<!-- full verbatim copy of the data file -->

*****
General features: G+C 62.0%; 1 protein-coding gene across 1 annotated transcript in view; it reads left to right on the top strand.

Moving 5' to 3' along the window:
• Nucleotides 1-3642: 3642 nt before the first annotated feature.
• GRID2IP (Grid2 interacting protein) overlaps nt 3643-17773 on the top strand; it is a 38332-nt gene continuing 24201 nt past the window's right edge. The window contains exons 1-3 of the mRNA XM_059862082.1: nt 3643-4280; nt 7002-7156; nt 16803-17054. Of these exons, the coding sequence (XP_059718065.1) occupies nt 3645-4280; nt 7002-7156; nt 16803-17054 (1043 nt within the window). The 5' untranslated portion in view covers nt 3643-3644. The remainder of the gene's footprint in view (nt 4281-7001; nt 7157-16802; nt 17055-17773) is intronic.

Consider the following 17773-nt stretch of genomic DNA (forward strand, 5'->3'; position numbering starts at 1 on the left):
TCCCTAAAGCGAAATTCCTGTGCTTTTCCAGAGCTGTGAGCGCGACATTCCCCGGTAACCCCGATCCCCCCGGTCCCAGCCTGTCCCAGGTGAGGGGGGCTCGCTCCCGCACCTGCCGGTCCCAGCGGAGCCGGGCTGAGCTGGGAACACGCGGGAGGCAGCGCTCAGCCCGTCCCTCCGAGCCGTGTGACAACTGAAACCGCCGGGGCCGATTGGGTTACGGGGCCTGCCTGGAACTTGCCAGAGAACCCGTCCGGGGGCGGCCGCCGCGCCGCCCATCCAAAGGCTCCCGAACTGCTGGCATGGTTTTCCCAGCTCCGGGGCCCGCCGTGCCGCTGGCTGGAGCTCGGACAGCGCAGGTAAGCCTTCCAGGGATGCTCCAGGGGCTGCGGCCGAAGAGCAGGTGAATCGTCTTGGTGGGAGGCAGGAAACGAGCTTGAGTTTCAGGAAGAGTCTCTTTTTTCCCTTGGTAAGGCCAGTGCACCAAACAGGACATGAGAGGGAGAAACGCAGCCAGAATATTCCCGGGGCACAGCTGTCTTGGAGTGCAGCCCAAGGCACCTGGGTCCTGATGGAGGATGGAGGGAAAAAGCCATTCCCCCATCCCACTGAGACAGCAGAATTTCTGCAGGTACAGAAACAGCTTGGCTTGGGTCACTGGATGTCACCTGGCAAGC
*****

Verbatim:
General features: G+C 62.0%; 1 protein-coding gene across 1 annotated transcript in view; it reads left to right on the top strand.

Moving 5' to 3' along the window:
• Nucleotides 1-3642: 3642 nt before the first annotated feature.
• GRID2IP (Grid2 interacting protein) overlaps nt 3643-17773 on the top strand; it is a 38332-nt gene continuing 24201 nt past the window's right edge. The window contains exons 1-3 of the mRNA XM_059862082.1: nt 3643-4280; nt 7002-7156; nt 16803-17054. Of these exons, the coding sequence (XP_059718065.1) occupies nt 3645-4280; nt 7002-7156; nt 16803-17054 (1043 nt within the window). The 5' untranslated portion in view covers nt 3643-3644. The remainder of the gene's footprint in view (nt 4281-7001; nt 7157-16802; nt 17055-17773) is intronic.

Consider the following 17773-nt stretch of genomic DNA (forward strand, 5'->3'; position numbering starts at 1 on the left):
TCCCTAAAGCGAAATTCCTGTGCTTTTCCAGAGCTGTGAGCGCGACATTCCCCGGTAACCCCGATCCCCCCGGTCCCAGCCTGTCCCAGGTGAGGGGGGCTCGCTCCCGCACCTGCCGGTCCCAGCGGAGCCGGGCTGAGCTGGGAACACGCGGGAGGCAGCGCTCAGCCCGTCCCTCCGAGCCGTGTGACAACTGAAACCGCCGGGGCCGATTGGGTTACGGGGCCTGCCTGGAACTTGCCAGAGAACCCGTCCGGGGGCGGCCGCCGCGCCGCCCATCCAAAGGCTCCCGAACTGCTGGCATGGTTTTCCCAGCTCCGGGGCCCGCCGTGCCGCTGGCTGGAGCTCGGACAGCGCAGGTAAGCCTTCCAGGGATGCTCCAGGGGCTGCGGCCGAAGAGCAGGTGAATCGTCTTGGTGGGAGGCAGGAAACGAGCTTGAGTTTCAGGAAGAGTCTCTTTTTTCCCTTGGTAAGGCCAGTGCACCAAACAGGACATGAGAGGGAGAAACGCAGCCAGAATATTCCCGGGGCACAGCTGTCTTGGAGTGCAGCCCAAGGCACCTGGGTCCTGATGGAGGATGGAGGGAAAAAGCCATTCCCCCATCCCACTGAGACAGCAGAATTTCTGCAGGTACAGAAACAGCTTGGCTTGGGTCACTGGATGTCACCTGGCAAGC